1. Not finding help here? Sign up for a free 30min tutor trial with Chegg Tutors
    Dismiss Notice
Dismiss Notice
Join Physics Forums Today!
The friendliest, high quality science and math community on the planet! Everyone who loves science is here!

Circle locus

  1. Dec 13, 2008 #1

    Mentallic

    User Avatar
    Homework Helper

    1. The problem statement, all variables and given/known data
    Find the equation of the locus of midpoints of all chords of length 2 units in the circle with equation [tex]x^2+y^2-2y-3=0[/tex]


    2. Relevant equations
    [tex]d=\sqrt{x_2-x_1)^2+(y_2-y_1)^2}[/tex]


    3. The attempt at a solution
    I don't know how to begin solving this problem. All I know is [tex](x_2-x_1)^2+(y_2-y_1)^2=4[/tex], and the variables, [tex](x_1,y_1)[/tex] and [tex](x_2,y_2)[/tex] satisfy the circle equation.

    I transformed the circle equation into the general form ~ [tex]x^2+(y-1)^2=4[/tex] So the circle is centred [tex](0,1)[/tex] and radius 2.
    Actually while writing this, I realize the locus of the circle will have the same centre thus, [tex]x^2+(y-1)^2=r^2[/tex], and the perpendicular bisector of a chord in a circle passes through its centre, so I can use pythagoras' theorem:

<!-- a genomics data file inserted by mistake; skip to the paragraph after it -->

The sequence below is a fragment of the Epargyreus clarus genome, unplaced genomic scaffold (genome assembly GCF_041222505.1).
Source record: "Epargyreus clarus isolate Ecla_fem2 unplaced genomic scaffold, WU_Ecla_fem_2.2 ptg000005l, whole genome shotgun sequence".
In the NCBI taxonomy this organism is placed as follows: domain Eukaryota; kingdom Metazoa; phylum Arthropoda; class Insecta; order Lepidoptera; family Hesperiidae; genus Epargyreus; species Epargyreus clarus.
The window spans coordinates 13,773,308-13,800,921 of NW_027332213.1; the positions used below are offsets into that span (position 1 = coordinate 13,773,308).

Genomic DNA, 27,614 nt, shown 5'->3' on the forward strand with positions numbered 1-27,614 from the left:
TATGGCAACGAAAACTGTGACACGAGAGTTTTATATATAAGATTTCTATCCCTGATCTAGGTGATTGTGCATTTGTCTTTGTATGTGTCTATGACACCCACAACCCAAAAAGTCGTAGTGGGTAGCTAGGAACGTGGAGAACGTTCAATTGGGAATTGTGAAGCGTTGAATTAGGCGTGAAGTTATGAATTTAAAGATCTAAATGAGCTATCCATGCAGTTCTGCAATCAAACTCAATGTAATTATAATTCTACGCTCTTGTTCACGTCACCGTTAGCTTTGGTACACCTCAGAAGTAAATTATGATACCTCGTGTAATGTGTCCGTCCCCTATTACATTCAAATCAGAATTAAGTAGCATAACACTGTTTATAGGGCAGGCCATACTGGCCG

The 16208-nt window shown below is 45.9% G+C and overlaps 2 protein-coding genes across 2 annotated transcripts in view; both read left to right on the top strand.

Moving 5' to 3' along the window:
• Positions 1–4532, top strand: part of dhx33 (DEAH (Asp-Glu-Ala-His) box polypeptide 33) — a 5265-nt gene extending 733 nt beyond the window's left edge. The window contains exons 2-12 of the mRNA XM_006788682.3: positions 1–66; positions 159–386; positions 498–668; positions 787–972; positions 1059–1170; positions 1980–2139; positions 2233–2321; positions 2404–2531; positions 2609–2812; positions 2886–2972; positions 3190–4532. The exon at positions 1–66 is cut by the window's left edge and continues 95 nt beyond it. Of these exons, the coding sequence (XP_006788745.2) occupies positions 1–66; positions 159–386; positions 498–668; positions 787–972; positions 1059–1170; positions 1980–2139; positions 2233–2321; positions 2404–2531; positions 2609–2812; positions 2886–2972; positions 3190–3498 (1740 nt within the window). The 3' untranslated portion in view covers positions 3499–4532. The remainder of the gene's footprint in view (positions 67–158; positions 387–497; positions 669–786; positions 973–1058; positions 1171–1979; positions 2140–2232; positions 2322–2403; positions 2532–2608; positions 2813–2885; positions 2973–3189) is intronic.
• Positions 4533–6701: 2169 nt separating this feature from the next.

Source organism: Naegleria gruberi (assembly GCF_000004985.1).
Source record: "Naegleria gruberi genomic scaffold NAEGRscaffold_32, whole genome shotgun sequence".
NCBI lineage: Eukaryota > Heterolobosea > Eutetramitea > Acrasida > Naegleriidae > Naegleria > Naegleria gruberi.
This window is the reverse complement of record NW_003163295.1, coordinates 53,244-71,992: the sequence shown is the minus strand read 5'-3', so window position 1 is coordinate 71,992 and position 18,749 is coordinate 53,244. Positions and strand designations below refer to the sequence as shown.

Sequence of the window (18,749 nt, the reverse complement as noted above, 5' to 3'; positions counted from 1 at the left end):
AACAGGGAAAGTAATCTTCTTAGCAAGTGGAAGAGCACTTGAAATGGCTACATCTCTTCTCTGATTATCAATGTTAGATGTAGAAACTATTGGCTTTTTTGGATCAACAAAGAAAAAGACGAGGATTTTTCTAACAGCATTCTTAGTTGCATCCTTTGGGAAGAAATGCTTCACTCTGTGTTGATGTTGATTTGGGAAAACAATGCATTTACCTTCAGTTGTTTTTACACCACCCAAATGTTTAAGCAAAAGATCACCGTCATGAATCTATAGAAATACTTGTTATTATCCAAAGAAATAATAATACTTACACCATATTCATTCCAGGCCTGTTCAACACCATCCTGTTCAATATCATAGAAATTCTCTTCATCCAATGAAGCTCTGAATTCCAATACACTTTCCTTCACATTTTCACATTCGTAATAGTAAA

[tex]c^2=r^2+b^2[/tex]

    [tex]4=r^2+(\frac{2}{2})^2[/tex]

    [tex]r^2=3, r=\sqrt{3}[/tex]

    Therefore, the circle equation is: [tex]x^2+(y-1)^2=3[/tex]

    Somehow while trying to explain my problem, I figure it out for myself? Anyway, are there any other methods to solve this problem? I thought it would've involved the distance formula in some way.
     
  2. jcsd
  3. Dec 13, 2008 #2
    You are using the distance formula when you use Pythagoras' theorem. But what makes you think that you would need the distance formula? The trick behind most locus questions is first figuring out what the locus should look like. In this case, it was a circle. Then, justify it, as you have done with Pythagoras' theorem.
     
  4. Dec 13, 2008 #3

    Mentallic

    User Avatar
    Homework Helper

    Yeah, but without realizing it would be another circle with the same centre, I wouldn't have gotten very far.
     
  5. Dec 13, 2008 #4
    That is normal with locus problems. You often need to plot part of it in order to get an idea of where to start.
     
  6. Dec 13, 2008 #5

    Mentallic

    User Avatar
    Homework Helper

    I guess I'm just a little skeptical about it because I've been working on locii in the complex plane too, and since I'm new to the whole idea of complex numbers and graphing them, I haven't been able to even visualize what I should get, but I still get the answer nonetheless (eventually).
     
Know someone interested in this topic? Share this thread via Reddit, Google+, Twitter, or Facebook

Have something to add?